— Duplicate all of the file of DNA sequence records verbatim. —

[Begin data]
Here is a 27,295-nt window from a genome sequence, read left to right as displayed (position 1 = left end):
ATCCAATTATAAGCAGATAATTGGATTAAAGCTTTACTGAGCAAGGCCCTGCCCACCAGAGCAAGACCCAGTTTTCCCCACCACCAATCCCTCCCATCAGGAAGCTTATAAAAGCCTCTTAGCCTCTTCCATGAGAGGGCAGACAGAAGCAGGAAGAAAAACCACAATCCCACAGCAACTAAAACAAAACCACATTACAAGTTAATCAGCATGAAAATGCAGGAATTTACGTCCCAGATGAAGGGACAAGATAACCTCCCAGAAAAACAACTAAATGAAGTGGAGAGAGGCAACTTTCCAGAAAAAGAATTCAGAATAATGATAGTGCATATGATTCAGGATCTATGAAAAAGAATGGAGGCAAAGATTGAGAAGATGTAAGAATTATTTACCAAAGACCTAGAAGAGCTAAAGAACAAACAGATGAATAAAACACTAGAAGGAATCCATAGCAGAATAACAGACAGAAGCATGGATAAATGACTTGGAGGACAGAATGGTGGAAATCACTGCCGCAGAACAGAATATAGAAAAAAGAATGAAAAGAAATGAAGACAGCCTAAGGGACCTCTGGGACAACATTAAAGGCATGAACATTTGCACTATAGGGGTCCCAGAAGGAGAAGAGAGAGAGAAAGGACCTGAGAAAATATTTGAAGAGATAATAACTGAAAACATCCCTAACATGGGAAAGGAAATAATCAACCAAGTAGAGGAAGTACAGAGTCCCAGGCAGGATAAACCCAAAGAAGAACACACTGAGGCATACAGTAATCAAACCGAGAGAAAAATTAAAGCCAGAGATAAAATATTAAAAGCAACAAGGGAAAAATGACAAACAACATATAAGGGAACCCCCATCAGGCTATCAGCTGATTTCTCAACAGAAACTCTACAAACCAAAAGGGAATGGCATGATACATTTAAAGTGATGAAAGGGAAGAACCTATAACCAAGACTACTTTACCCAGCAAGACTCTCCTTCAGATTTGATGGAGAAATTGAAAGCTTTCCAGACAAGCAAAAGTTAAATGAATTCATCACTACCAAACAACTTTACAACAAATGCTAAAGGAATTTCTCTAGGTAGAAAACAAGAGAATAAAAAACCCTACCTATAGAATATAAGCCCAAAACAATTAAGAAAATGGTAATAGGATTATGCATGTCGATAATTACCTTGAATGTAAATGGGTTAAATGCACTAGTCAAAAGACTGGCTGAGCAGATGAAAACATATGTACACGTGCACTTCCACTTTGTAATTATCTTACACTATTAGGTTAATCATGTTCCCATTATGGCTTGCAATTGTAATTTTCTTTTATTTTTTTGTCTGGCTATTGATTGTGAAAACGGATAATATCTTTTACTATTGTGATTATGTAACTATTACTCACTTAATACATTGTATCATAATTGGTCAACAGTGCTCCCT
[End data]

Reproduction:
Here is a 27,295-nt window from a genome sequence, read left to right as displayed (position 1 = left end):
ATCCAATTATAAGCAGATAATTGGATTAAAGCTTTACTGAGCAAGGCCCTGCCCACCAGAGCAAGACCCAGTTTTCCCCACCACCAATCCCTCCCATCAGGAAGCTTATAAAAGCCTCTTAGCCTCTTCCATGAGAGGGCAGACAGAAGCAGGAAGAAAAACCACAATCCCACAGCAACTAAAACAAAACCACATTACAAGTTAATCAGCATGAAAATGCAGGAATTTACGTCCCAGATGAAGGGACAAGATAACCTCCCAGAAAAACAACTAAATGAAGTGGAGAGAGGCAACTTTCCAGAAAAAGAATTCAGAATAATGATAGTGCATATGATTCAGGATCTATGAAAAAGAATGGAGGCAAAGATTGAGAAGATGTAAGAATTATTTACCAAAGACCTAGAAGAGCTAAAGAACAAACAGATGAATAAAACACTAGAAGGAATCCATAGCAGAATAACAGACAGAAGCATGGATAAATGACTTGGAGGACAGAATGGTGGAAATCACTGCCGCAGAACAGAATATAGAAAAAAGAATGAAAAGAAATGAAGACAGCCTAAGGGACCTCTGGGACAACATTAAAGGCATGAACATTTGCACTATAGGGGTCCCAGAAGGAGAAGAGAGAGAGAAAGGACCTGAGAAAATATTTGAAGAGATAATAACTGAAAACATCCCTAACATGGGAAAGGAAATAATCAACCAAGTAGAGGAAGTACAGAGTCCCAGGCAGGATAAACCCAAAGAAGAACACACTGAGGCATACAGTAATCAAACCGAGAGAAAAATTAAAGCCAGAGATAAAATATTAAAAGCAACAAGGGAAAAATGACAAACAACATATAAGGGAACCCCCATCAGGCTATCAGCTGATTTCTCAACAGAAACTCTACAAACCAAAAGGGAATGGCATGATACATTTAAAGTGATGAAAGGGAAGAACCTATAACCAAGACTACTTTACCCAGCAAGACTCTCCTTCAGATTTGATGGAGAAATTGAAAGCTTTCCAGACAAGCAAAAGTTAAATGAATTCATCACTACCAAACAACTTTACAACAAATGCTAAAGGAATTTCTCTAGGTAGAAAACAAGAGAATAAAAAACCCTACCTATAGAATATAAGCCCAAAACAATTAAGAAAATGGTAATAGGATTATGCATGTCGATAATTACCTTGAATGTAAATGGGTTAAATGCACTAGTCAAAAGACTGGCTGAGCAGATGAAAACATATGTACACGTGCACTTCCACTTTGTAATTATCTTACACTATTAGGTTAATCATGTTCCCATTATGGCTTGCAATTGTAATTTTCTTTTATTTTTTTGTCTGGCTATTGATTGTGAAAACGGATAATATCTTTTACTATTGTGATTATGTAACTATTACTCACTTAATACATTGTATCATAATTGGTCAACAGTGCTCCCT